Viva, Thomson Road, Singapore, Singapore Property, Property, Real EstateEveryone has had time to absorb the news about the cooling measures by now, and developers have already started to respond. As expected, they have countered with a slew of discounts, from straight-up price discounts to rebates on stamp duties. All these in the name of maintaining buyer interest and sales volume in an market that might slow down.

In light of this, several consumers have voiced concerns that these marketing tactics dilute and undermine the impact of the cooling measures. Developers can thus “keep supporting the headline price (it could even be higher), even though the actual prices that end-buyers see, after rebates, are in fact lower than before”, as one reader to the Straits Times pointed out in a forum letter. He goes on to say: “For any set of measures to be truly effective, the authorities should be alert to any “creative” marketing and sales tactics that could potentially be adopted by the developers and sales staff”.

This however, ignores the very fact that somewhere along the revenue chain, someone had to pay the price of these cooling measures. The burden of the additional taxes and fees has transferred from end consumer to developer. This will have a ripple effect on the market in general, and property prices in particular.

At BLUTA, we feel that the cooling measures will still be effective, and it should be expected that developers respond in this manner. After all, in December 2011 when the first round of additional duties were announced, developers also offered up to 14% discounts on their properties for sale. With these measures in place, developers may not be so eager to drive bids up for land tenders, thus keeping land prices in check. Moreover, with buyers not having to fork out money for the additional fees and duties, it will reduce their temptation to jack prices up even further upon resale.

But the ripple effect goes even further than that. With developers offering such discounts, current owners looking to sell their units in the resale market will lose out, if they do not try and reduce the amount that buyers must pay. If current property owners insist on maintaining their prices with the cooling measures in place, we will have the strange situation where new units will be cheaper than resale units! This imbalance will definitely correct itself, in favour of the house buyer.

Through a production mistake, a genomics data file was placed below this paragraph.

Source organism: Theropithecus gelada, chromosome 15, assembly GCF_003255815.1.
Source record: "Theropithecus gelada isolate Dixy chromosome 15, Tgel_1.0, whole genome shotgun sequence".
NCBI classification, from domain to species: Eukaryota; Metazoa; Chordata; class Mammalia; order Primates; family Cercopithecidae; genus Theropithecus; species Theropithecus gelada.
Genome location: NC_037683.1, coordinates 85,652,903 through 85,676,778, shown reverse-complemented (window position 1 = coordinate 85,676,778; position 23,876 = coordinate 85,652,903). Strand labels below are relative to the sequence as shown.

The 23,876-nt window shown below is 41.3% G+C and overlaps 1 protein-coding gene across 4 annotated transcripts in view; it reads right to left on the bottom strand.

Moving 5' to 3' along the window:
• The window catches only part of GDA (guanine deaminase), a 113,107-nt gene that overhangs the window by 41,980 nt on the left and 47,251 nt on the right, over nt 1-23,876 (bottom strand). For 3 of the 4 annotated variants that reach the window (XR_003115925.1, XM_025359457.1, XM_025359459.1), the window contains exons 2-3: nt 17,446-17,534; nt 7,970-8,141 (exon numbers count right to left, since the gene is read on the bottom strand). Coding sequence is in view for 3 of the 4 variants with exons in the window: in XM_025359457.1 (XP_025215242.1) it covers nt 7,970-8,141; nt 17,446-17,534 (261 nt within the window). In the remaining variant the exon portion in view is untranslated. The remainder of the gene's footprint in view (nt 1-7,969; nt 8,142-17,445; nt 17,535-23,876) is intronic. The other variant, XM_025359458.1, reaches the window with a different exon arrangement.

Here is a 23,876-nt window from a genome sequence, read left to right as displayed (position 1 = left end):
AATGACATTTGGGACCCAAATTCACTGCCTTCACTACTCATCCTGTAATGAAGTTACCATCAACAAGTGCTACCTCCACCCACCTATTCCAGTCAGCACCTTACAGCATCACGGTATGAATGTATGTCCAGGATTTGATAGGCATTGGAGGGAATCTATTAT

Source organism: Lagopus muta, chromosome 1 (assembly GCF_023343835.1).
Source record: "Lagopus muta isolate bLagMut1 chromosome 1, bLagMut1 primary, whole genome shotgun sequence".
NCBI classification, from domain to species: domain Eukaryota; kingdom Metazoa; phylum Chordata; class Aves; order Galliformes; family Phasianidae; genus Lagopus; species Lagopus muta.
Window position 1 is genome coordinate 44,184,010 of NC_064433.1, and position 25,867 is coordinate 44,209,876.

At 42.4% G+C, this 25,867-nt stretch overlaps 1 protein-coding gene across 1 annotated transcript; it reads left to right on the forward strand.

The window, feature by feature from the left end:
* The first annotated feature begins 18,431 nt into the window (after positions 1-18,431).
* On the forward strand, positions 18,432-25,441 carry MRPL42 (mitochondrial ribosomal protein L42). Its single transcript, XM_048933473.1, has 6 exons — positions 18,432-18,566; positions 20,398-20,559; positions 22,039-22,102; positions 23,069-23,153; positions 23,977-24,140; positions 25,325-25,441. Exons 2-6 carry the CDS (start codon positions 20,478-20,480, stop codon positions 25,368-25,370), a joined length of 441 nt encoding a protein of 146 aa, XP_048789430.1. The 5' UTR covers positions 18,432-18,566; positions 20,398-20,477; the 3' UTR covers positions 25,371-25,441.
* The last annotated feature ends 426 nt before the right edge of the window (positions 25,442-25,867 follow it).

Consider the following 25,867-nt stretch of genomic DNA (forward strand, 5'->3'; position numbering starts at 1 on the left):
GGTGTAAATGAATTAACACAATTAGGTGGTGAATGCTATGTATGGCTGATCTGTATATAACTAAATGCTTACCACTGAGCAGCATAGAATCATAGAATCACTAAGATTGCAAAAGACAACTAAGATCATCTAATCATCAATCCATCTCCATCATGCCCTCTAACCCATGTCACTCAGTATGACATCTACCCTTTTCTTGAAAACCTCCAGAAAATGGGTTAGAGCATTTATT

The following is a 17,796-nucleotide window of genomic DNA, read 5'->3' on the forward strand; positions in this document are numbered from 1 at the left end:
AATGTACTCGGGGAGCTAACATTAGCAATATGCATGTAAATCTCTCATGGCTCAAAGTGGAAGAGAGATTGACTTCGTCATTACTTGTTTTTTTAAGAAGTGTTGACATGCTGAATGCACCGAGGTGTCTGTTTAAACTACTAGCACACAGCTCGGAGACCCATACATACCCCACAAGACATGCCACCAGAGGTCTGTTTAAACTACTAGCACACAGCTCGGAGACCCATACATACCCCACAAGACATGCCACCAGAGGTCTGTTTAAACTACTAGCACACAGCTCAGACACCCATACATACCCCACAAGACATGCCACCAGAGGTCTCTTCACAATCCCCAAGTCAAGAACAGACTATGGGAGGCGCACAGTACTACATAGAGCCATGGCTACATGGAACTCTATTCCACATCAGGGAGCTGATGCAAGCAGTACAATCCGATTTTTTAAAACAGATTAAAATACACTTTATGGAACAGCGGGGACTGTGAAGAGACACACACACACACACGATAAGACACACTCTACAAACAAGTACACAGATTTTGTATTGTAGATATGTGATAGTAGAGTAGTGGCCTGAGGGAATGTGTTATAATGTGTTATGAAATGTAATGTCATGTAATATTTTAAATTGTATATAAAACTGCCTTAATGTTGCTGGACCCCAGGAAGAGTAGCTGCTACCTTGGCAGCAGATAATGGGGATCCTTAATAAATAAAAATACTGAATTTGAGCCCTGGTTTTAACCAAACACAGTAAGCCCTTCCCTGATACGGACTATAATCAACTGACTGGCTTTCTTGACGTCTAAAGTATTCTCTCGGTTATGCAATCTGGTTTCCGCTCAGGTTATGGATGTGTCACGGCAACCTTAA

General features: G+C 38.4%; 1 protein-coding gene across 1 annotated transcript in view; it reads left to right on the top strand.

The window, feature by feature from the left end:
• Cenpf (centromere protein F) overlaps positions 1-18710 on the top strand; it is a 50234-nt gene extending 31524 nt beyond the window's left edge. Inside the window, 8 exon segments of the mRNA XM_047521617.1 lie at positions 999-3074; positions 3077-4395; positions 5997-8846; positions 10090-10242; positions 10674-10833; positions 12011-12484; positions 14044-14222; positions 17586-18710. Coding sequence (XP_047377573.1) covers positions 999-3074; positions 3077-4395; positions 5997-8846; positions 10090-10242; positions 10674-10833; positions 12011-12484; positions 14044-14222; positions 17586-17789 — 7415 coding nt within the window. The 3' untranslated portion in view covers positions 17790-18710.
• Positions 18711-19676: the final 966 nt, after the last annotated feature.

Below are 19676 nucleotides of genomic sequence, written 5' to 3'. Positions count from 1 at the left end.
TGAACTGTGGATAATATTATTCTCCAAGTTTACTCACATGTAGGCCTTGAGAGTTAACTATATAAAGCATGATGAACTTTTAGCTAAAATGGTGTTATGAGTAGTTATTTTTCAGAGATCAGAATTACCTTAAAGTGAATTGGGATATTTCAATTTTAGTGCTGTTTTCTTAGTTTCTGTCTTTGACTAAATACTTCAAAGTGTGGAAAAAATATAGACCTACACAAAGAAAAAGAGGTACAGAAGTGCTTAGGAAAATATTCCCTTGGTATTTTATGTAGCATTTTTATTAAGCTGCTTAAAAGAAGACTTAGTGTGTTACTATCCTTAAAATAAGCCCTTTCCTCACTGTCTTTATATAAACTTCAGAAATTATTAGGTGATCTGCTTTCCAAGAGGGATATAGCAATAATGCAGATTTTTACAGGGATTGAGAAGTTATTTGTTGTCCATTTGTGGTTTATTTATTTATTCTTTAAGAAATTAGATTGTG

For now, we think that the market is headed in the right direction, and the worries about developer tactics are still premature. By normal expectations, this downward trend should snowball, with developers and resale unit sellers competing for buyers. With more new units appearing by 2016, as forecasted by Minister for National Development Khaw Boon Wan, both in private and public housing, buyers should be able to dictate prices better. As such, the intended effect of the cooling measures, which is downward pressure on housing prices and thus deflation of the bubble, will be achieved.

However, this is always dependent on market sentiment. If this unwarranted enthusiasm continues unabated, prices will keep bouyant no matter what. As long as there are people willing to throw good money at over-priced property, no amount of cooling measures will suffice. Such measures cannot educate an unsavvy market in valuing property. In such a case, it is not the developer tactics that we should be worrying about…

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  One Response to “Developers Counter Cooling Measures – Is It a Concern?”

  1.  

    About time the fat cats pay. No worries, despite the humongous profit the continue to reap, they will be scurrying to the authority for deferment and protections from the downside. Since the liberalization of HDB rulings and CPF utilizations, has anyone heard of any Singapore property developer losing money or go bankrupt? Zilch, none. But we have heard of property speculators and owners with negative equity and lose capital, no developer yet as far as we publicly know. I don’t know what is the profit margin now, in the 90′s, it was said that all they have to sell is 1/3 of the units and their costs are covered. With no pressure from the authority to sell-by-date, they can happily rent the unsold out or leave them empty till the next upswing. Such wonderful market powers vested by our skewed property market with too many vested interests from banks, etc …..
    In short, property development is a Boa-Zjai game in Singapore back by the lop-sided rules and the wonderful HDB PUT. Got capital, must play.

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